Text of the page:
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With a simple skydive, Google succeeded where Color failed

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Some time later (yesterday), Google dropped a man out of a plane who live broadcasted the entire thing using his Google Glasses headset. The audience oo-ed and ahh-ed. We were all there, and it was breathtaking. We were attached to the man's head as he dropped out of a plane at that moment. I'd be lying if I said my stomach didn't drop a little. Twitter buzzed with snarky comments about the possibility of the man's death live on camera. Sure, it could've happened, and that's the excitement in live broadcasting. People do want this. One man in Silicon Valley's fist likely pumped into the air, then slowly returned to its resting place.

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Remember live video broadcasting app Color?

If you ever signed up for Color, you've likely found yourself puzzled by recent emails from the company asking you to broadcast live five times in exchange for entry in an iPhone macro lens giveaway. The company is clearly struggling to acquire users, and not because the technology is bad, but because people are just so damn skeptical of Color.

When Color, a mobile phone app, launched in March 2011 with $41 million in funding behind it, people wanted to either hate it or love it. The app had some impressive technology behind it, but nobody could quite figure it out. Color, in its first iteration, grouped photos together instantaneously from people in the same room or at the same event, with no setup required. Color 1.0 flopped, in large part due to the fact that nobody could figure out how to use it.

In its second iteration, Color lets people live broadcast whatever they're seeing using a smartphone. At launch, there was no audio, the video quality wasn't great, and you were limited to 30 seconds of video. The company has since lifted the 30-second limit and partnered with Verizon for higher quality 4G LTE broadcasting, but only after the buzz died down about its "already-cried-wolf" relaunch. I don't know anybody that uses Color.

Color_live_broadcast

Some time later (yesterday), Google dropped a man out of a plane who live broadcasted the entire thing using his Google Glasses headset. The audience oo-ed and ahh-ed. We were all there, and it was breathtaking. We were attached to the man's head as he dropped out of a plane at that moment. I'd be lying if I said my stomach didn't drop a little. Twitter buzzed with snarky comments about the possibility of the man's death live on camera. Sure, it could've happened, and that's the excitement in live broadcasting. People do want this. One man in Silicon Valley's fist likely pumped into the air, then slowly returned to its resting place.

When I spoke to Color founder Bill Nguyen in early May, he told me about a future he envisions where people don't take pictures or shoot video — they just broadcast. It's a future where video is high quality enough that it's easy to grab stills later on if you want. I wrote, referring to Nguyen:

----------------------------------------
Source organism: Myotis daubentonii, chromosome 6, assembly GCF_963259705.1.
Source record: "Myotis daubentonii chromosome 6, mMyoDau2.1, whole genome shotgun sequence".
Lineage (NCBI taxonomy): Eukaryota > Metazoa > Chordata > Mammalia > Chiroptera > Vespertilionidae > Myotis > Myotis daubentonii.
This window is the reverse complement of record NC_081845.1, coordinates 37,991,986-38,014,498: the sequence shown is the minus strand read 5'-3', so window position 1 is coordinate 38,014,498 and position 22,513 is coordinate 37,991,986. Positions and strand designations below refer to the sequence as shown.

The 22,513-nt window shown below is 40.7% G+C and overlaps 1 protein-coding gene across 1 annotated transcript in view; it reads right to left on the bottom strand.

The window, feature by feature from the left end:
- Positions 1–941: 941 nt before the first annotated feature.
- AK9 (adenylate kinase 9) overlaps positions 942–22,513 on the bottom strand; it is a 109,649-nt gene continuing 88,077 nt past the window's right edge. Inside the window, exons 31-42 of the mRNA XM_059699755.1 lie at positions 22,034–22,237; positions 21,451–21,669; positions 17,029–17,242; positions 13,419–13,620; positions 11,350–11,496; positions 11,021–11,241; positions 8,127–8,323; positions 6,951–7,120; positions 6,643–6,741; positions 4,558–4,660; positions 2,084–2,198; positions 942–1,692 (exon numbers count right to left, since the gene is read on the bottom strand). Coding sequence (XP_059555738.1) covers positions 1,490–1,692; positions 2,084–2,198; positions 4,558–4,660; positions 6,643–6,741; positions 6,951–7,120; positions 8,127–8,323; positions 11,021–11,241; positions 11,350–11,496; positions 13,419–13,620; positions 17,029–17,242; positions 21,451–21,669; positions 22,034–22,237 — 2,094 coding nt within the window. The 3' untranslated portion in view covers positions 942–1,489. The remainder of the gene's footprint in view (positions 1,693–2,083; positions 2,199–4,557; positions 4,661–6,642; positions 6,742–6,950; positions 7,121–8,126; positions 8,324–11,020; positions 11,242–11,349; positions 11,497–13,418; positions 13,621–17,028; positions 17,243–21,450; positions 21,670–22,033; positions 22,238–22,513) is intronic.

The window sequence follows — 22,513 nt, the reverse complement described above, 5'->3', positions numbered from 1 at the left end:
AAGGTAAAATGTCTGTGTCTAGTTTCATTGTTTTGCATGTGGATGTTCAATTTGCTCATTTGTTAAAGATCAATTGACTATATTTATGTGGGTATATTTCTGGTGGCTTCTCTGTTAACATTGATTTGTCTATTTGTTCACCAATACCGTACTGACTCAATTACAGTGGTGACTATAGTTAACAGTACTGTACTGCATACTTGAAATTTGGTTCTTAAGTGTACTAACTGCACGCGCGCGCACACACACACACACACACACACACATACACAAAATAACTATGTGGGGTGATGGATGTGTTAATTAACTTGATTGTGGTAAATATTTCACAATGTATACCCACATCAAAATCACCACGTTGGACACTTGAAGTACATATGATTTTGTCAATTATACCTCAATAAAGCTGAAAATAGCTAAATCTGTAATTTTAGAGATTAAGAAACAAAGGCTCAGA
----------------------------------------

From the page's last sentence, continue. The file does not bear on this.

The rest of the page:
He wants every smartphone to shoot RED-quality HD video, and is convinced that some form of HD video will be streamed live from your smartphone sometime soon. "Six months!" Nguyen blurted out as he grinned from ear to ear.

There's no doubt in my mind that BIll Nguyen watched Google's announcement yesterday (or at least heard about it), though he says he ignores competitors' products. "Holy shit, we totally fucked up," Nguyen may have thought again, and not because his company is not capable of live streaming a skydive, but because they didn't stage a skydive at all. Instead, Color relaunched as a live broadcasting product that lets you share moments (like a birthday, pictured above in a company promo video) live with friends and family. But isn't that what FaceTime's for? Or wait, Color's a group 4G-enabled FaceTime, of sorts, that you can share with friends on Facebook. I'm confused. The most exciting scenarios for live broadcasting were not laid out for the vast majority of people until Google dropped a man out of a plane yesterday.

People ate it up. "Imagine," people thought, "watching a live broadcast of a man summiting Everest or base jumping or readying to take the final putt at The Masters." "Imagine," they thought, "being strapped to Robbie Maddison's head live as he jumped his motorbike to the top of the Arc de Triomphe in Las Vegas." Color has had the technology, but hasn't staged relevant events to brag about it. The company managed a backstage SNL experiment, but that's been about it. I can't expect a startup to match the marketing prowess of a 200 billion dollar company, but I think it's going to take a bit more exciting angle to get new users onboard.

To add fuel to the fire, Google yesterday announced a new feature in Google Events that, wait for it, automatically groups together photos taken by people at parties and lets any attendee check out the pictures. The crowd oo-ed at that too. From Google, the idea sounds like a good idea, and more importantly a simpler idea than Color 1.0 — when in reality it's close to the same thing.

It's unlikely that many Google Glasses owners will be jumping out of a plane and broadcasting the entire thing, but when Google lit up the conference video screen, everybody felt for the man in the plane. We were scared for him, and we were connected with him because of a new technology. It's "show don't tell" at its finest, even if Google did plenty of telling. And that's exactly the art that Color needs to learn.